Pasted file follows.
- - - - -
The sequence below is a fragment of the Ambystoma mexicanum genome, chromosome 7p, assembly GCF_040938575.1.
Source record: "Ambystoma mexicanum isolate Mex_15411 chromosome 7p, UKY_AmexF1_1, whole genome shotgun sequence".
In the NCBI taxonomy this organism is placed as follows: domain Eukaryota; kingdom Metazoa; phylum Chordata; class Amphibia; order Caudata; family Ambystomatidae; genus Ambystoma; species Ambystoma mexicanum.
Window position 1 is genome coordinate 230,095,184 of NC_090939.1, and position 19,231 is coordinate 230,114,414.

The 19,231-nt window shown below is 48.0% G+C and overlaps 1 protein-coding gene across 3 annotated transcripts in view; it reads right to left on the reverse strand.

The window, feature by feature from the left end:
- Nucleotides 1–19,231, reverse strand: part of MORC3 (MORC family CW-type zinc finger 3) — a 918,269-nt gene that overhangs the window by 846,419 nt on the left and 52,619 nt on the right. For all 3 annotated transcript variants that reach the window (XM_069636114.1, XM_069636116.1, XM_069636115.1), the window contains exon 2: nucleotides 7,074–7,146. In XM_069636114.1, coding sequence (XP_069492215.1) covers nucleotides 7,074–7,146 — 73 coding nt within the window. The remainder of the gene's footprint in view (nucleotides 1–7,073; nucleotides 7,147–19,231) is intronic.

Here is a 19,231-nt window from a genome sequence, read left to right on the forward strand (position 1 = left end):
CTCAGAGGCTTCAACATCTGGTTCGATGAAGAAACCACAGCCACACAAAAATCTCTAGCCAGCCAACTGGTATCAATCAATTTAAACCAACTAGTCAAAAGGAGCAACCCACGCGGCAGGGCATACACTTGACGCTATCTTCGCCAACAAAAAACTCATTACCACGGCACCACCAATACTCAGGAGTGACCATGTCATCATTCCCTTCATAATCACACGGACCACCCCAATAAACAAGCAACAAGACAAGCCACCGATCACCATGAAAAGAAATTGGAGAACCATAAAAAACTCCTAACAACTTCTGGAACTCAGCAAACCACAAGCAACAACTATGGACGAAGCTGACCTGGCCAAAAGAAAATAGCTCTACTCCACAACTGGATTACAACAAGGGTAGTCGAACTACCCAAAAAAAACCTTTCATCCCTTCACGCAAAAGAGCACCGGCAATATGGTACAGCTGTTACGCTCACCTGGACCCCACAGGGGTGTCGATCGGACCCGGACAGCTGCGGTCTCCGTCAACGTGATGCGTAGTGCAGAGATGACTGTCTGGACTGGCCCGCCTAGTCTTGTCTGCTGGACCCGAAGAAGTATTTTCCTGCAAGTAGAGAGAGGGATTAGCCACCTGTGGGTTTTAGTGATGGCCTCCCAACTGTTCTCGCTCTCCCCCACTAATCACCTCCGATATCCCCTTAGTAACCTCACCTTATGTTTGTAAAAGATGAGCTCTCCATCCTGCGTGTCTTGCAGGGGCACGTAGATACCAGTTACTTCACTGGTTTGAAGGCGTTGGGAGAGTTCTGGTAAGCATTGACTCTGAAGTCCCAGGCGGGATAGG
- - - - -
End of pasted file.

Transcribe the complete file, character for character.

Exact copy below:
The sequence below is a fragment of the Ambystoma mexicanum genome, chromosome 7p, assembly GCF_040938575.1.
Source record: "Ambystoma mexicanum isolate Mex_15411 chromosome 7p, UKY_AmexF1_1, whole genome shotgun sequence".
In the NCBI taxonomy this organism is placed as follows: domain Eukaryota; kingdom Metazoa; phylum Chordata; class Amphibia; order Caudata; family Ambystomatidae; genus Ambystoma; species Ambystoma mexicanum.
Window position 1 is genome coordinate 230,095,184 of NC_090939.1, and position 19,231 is coordinate 230,114,414.

The 19,231-nt window shown below is 48.0% G+C and overlaps 1 protein-coding gene across 3 annotated transcripts in view; it reads right to left on the reverse strand.

The window, feature by feature from the left end:
- Nucleotides 1–19,231, reverse strand: part of MORC3 (MORC family CW-type zinc finger 3) — a 918,269-nt gene that overhangs the window by 846,419 nt on the left and 52,619 nt on the right. For all 3 annotated transcript variants that reach the window (XM_069636114.1, XM_069636116.1, XM_069636115.1), the window contains exon 2: nucleotides 7,074–7,146. In XM_069636114.1, coding sequence (XP_069492215.1) covers nucleotides 7,074–7,146 — 73 coding nt within the window. The remainder of the gene's footprint in view (nucleotides 1–7,073; nucleotides 7,147–19,231) is intronic.

Here is a 19,231-nt window from a genome sequence, read left to right on the forward strand (position 1 = left end):
CTCAGAGGCTTCAACATCTGGTTCGATGAAGAAACCACAGCCACACAAAAATCTCTAGCCAGCCAACTGGTATCAATCAATTTAAACCAACTAGTCAAAAGGAGCAACCCACGCGGCAGGGCATACACTTGACGCTATCTTCGCCAACAAAAAACTCATTACCACGGCACCACCAATACTCAGGAGTGACCATGTCATCATTCCCTTCATAATCACACGGACCACCCCAATAAACAAGCAACAAGACAAGCCACCGATCACCATGAAAAGAAATTGGAGAACCATAAAAAACTCCTAACAACTTCTGGAACTCAGCAAACCACAAGCAACAACTATGGACGAAGCTGACCTGGCCAAAAGAAAATAGCTCTACTCCACAACTGGATTACAACAAGGGTAGTCGAACTACCCAAAAAAAACCTTTCATCCCTTCACGCAAAAGAGCACCGGCAATATGGTACAGCTGTTACGCTCACCTGGACCCCACAGGGGTGTCGATCGGACCCGGACAGCTGCGGTCTCCGTCAACGTGATGCGTAGTGCAGAGATGACTGTCTGGACTGGCCCGCCTAGTCTTGTCTGCTGGACCCGAAGAAGTATTTTCCTGCAAGTAGAGAGAGGGATTAGCCACCTGTGGGTTTTAGTGATGGCCTCCCAACTGTTCTCGCTCTCCCCCACTAATCACCTCCGATATCCCCTTAGTAACCTCACCTTATGTTTGTAAAAGATGAGCTCTCCATCCTGCGTGTCTTGCAGGGGCACGTAGATACCAGTTACTTCACTGGTTTGAAGGCGTTGGGAGAGTTCTGGTAAGCATTGACTCTGAAGTCCCAGGCGGGATAGG